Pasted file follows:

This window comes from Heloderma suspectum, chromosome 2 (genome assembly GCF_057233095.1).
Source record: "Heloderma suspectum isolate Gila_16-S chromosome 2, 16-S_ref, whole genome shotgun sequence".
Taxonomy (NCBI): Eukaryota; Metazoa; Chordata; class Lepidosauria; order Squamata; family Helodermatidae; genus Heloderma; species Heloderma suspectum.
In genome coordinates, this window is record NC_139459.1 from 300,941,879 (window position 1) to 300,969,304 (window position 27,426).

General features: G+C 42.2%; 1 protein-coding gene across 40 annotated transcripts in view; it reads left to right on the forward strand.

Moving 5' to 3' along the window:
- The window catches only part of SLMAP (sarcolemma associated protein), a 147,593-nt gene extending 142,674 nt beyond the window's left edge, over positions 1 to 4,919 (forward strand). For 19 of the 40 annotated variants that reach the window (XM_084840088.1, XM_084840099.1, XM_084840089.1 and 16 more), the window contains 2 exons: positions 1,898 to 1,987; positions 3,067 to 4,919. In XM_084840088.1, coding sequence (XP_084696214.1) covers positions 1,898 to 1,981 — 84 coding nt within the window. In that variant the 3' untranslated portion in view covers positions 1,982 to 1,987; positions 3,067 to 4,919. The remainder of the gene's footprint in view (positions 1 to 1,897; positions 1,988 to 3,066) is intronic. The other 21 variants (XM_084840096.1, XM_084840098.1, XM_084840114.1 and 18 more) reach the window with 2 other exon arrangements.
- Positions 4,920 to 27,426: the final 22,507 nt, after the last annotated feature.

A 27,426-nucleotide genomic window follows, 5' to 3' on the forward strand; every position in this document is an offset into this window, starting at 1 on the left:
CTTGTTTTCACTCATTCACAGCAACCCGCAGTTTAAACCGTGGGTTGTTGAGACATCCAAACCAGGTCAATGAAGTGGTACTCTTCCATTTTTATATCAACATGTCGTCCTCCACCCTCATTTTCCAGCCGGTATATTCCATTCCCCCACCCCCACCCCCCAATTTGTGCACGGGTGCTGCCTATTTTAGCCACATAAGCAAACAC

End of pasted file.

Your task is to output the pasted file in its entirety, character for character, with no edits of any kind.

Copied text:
This window comes from Heloderma suspectum, chromosome 2 (genome assembly GCF_057233095.1).
Source record: "Heloderma suspectum isolate Gila_16-S chromosome 2, 16-S_ref, whole genome shotgun sequence".
Taxonomy (NCBI): Eukaryota; Metazoa; Chordata; class Lepidosauria; order Squamata; family Helodermatidae; genus Heloderma; species Heloderma suspectum.
In genome coordinates, this window is record NC_139459.1 from 300,941,879 (window position 1) to 300,969,304 (window position 27,426).

General features: G+C 42.2%; 1 protein-coding gene across 40 annotated transcripts in view; it reads left to right on the forward strand.

Moving 5' to 3' along the window:
- The window catches only part of SLMAP (sarcolemma associated protein), a 147,593-nt gene extending 142,674 nt beyond the window's left edge, over positions 1 to 4,919 (forward strand). For 19 of the 40 annotated variants that reach the window (XM_084840088.1, XM_084840099.1, XM_084840089.1 and 16 more), the window contains 2 exons: positions 1,898 to 1,987; positions 3,067 to 4,919. In XM_084840088.1, coding sequence (XP_084696214.1) covers positions 1,898 to 1,981 — 84 coding nt within the window. In that variant the 3' untranslated portion in view covers positions 1,982 to 1,987; positions 3,067 to 4,919. The remainder of the gene's footprint in view (positions 1 to 1,897; positions 1,988 to 3,066) is intronic. The other 21 variants (XM_084840096.1, XM_084840098.1, XM_084840114.1 and 18 more) reach the window with 2 other exon arrangements.
- Positions 4,920 to 27,426: the final 22,507 nt, after the last annotated feature.

A 27,426-nucleotide genomic window follows, 5' to 3' on the forward strand; every position in this document is an offset into this window, starting at 1 on the left:
CTTGTTTTCACTCATTCACAGCAACCCGCAGTTTAAACCGTGGGTTGTTGAGACATCCAAACCAGGTCAATGAAGTGGTACTCTTCCATTTTTATATCAACATGTCGTCCTCCACCCTCATTTTCCAGCCGGTATATTCCATTCCCCCACCCCCACCCCCCAATTTGTGCACGGGTGCTGCCTATTTTAGCCACATAAGCAAACAC